Biology Lecture No. 25: Biological Time-Keeping
Monday April 9 , 2012
-Biological time-keeping simply refers to how biological organisms manage to keep track of time. All life
has evolved on a constant rhythmic change in light and day. Such changes are known as diurnal changes.
-Any phenomena which change daily can be called diurnal phenomena. For any number of diurnal
phenomena, the period is defined as the amount of time required for diurnal phenomena to repeat. The
phasing of diurnal phenomena is subject to change and may be shifted from time to time.
-Examples of diurnal phenomena include: predator behaviour, foraging behaviour, sleep-wake cycles,
body temperature, hormone secretion, and photosynthesis. All of such patterns show diurnal
fluctuations and are not always constant.
The Value In Keeping Track Of Time:
-Is there value in knowing when the sun goes down? What benefit lies in anticipating environmental
changes, rather than just responding to them?
-Lhcb2 is a gene in plants that codes for a protein used in light harvesting. The very transcription of this
gene shows fluctuations as it is transcribed for the majority in the daytime. The amount of transcript
peaks during the night-time (right before dawn), demonstrating that the gene does not respond to
change, but rather anticipates it.
-It would be far more logical that the message for making protein would be available before sunlight, so
a photosystem could receive maximum sunlight during the day. Even under constant light, the increase
in amount of transcript shows that there is an internal method of keeping track of time and not merely
-The plant’s ability to keep track of time by itself can be explained by the innate ability that all organisms
possess an endogenous biological clock.
-A circadian rhythm is a biological rhythm with the period of around 24 hours or the time it takes for the
Earth to rotate once on its axis. Two major criteria are used to define a biological rhythm as circadian:
entrainment and free-running.
-Entrainment is used to denote a rhythm that can be set to the external environment. Free-running is
used to denote a rhythm that doesn’t require constant input and will continue in the absence of
external cue. The rhythm doesn’t necessarily have to be perfect forever, but for many days, it will often
retain the same rhythmic nature. Circadian Phenomena:
-Diurnal phenomena are not merely restricted to circadian phenomena. The most common examples of
circadian phenomena include sleep-wake cycles, body temperatures, and hormone levels.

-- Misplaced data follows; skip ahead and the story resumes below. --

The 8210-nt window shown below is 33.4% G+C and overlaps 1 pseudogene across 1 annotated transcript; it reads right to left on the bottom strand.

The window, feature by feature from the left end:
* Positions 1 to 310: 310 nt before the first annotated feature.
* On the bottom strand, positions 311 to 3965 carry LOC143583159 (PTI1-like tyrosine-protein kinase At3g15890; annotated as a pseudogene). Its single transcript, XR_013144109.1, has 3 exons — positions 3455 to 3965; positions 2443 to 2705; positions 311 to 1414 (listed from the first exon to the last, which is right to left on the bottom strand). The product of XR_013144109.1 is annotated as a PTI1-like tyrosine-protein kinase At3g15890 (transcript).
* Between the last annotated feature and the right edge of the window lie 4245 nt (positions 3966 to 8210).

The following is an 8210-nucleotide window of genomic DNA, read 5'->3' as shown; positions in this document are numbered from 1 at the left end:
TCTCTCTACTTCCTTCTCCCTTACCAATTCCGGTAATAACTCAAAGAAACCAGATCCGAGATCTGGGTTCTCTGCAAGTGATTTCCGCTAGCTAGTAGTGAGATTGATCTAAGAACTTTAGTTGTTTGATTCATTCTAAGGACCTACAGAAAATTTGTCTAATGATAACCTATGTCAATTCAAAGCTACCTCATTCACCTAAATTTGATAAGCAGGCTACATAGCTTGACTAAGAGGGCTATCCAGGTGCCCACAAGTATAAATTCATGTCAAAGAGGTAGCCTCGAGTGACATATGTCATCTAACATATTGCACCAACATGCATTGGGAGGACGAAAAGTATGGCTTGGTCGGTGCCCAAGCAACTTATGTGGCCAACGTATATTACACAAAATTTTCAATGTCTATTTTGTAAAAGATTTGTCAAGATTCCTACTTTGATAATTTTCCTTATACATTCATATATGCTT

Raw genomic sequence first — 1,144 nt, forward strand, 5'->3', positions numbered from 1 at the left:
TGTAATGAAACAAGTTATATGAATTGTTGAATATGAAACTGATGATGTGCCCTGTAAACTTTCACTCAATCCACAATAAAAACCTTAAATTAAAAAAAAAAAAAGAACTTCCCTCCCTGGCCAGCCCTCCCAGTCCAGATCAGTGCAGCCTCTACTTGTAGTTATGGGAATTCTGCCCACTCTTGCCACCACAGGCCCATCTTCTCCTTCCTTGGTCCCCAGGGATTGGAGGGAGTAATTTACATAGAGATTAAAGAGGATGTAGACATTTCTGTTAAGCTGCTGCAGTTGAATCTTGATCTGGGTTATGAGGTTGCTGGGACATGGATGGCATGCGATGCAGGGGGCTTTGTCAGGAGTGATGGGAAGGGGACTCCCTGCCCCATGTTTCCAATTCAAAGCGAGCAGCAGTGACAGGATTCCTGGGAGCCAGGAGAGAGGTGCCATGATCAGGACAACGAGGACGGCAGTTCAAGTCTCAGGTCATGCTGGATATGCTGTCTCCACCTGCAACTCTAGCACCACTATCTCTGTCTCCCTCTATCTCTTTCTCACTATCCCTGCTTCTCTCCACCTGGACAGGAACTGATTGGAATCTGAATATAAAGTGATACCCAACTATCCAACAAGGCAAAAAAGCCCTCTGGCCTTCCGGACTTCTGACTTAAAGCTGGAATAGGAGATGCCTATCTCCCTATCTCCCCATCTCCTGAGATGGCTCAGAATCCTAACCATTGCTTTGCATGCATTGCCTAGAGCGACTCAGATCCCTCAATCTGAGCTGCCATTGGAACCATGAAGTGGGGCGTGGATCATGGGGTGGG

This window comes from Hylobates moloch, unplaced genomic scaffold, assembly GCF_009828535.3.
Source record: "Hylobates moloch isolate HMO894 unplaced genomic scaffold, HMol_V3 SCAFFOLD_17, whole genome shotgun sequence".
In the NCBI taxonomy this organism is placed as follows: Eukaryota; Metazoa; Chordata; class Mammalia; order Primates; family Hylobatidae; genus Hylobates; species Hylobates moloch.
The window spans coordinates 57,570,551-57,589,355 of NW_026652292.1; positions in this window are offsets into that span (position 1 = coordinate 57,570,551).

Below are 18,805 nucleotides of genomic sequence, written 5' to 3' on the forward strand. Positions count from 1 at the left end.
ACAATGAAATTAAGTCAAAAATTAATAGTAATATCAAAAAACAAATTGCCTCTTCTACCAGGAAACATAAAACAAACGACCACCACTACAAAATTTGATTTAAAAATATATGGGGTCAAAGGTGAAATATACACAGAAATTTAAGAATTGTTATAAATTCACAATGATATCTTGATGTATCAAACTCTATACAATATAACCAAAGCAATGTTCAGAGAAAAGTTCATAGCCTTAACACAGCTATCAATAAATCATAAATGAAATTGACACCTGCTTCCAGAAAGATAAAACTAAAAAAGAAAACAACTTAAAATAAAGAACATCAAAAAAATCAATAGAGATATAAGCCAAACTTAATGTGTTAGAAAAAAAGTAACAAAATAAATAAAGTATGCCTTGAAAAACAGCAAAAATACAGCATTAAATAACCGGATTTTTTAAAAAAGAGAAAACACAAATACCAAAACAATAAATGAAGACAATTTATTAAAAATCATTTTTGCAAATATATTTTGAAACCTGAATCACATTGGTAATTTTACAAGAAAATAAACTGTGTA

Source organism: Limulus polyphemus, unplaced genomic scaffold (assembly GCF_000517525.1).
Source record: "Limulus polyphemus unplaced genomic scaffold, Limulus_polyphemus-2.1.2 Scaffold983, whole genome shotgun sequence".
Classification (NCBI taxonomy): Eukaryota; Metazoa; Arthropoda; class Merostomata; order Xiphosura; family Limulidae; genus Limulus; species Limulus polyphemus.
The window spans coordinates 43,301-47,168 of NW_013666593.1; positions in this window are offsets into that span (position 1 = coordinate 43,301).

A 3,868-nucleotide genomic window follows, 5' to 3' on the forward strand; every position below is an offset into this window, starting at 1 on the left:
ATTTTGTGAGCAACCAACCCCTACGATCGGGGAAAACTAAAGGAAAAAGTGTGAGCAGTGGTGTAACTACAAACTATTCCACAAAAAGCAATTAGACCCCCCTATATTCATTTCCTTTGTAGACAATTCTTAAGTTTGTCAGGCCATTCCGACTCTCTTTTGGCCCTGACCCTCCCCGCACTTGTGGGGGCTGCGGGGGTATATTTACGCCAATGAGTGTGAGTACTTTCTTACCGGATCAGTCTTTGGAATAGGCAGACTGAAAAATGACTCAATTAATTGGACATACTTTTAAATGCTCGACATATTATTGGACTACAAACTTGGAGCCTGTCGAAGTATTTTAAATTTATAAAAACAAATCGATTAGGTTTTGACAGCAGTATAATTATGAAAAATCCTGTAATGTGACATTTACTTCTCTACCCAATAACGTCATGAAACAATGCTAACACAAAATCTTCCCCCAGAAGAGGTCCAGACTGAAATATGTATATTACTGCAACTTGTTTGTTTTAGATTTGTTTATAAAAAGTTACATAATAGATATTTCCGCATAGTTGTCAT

-Although the genes are under circadian rhythmic control in photosynthesis, the process of fixing CO is 2
itself ultimately governed by the amount of light available from the environment. It is an example of
non-circadian control, the other form of diurnal phenomena.
-Many human genes are expressed under circadian and or circadian control.
The Nature Of The Clock:
-The biological clock of all organisms is designed to receive input in the form of entrainment in order to
achieve certain results or states as the output.
-All clocks oscillate. The biological clock simply repeats itself and oscillates between two states just like
any other working clock.
The Genetic Basis Of Circadian Rhythms:
-In a study, mutants in drosophila that contained a dysfunctional clock were isolated. In the wild type,
the developmental transition from being a larva to a fly shows an incredibly smooth and controlled
-The mutants however displayed a pupa to adult fly transition that was arrhythmic and abrupt. This
hinted the notion that the biological clock had a genetic basis.
The Biological Clock Of Neurospora:
-in every system, though the nuances may be different, the biological clock is an oscillation between
transcription and translation. In the fungus Neurospora, the gene frq is the basis for this clock. Frq
mRNA levels increase and then decrease as the mRNA periodically decays.
-The frq protein is delayed as it takes longer to make a protein. It is this frq protein that actually inhibits
the transcription factors WC-1 and WC-2. As the protein accumulates, it is its very transcription that
becomes more regulated. When the protein starts vanishing due to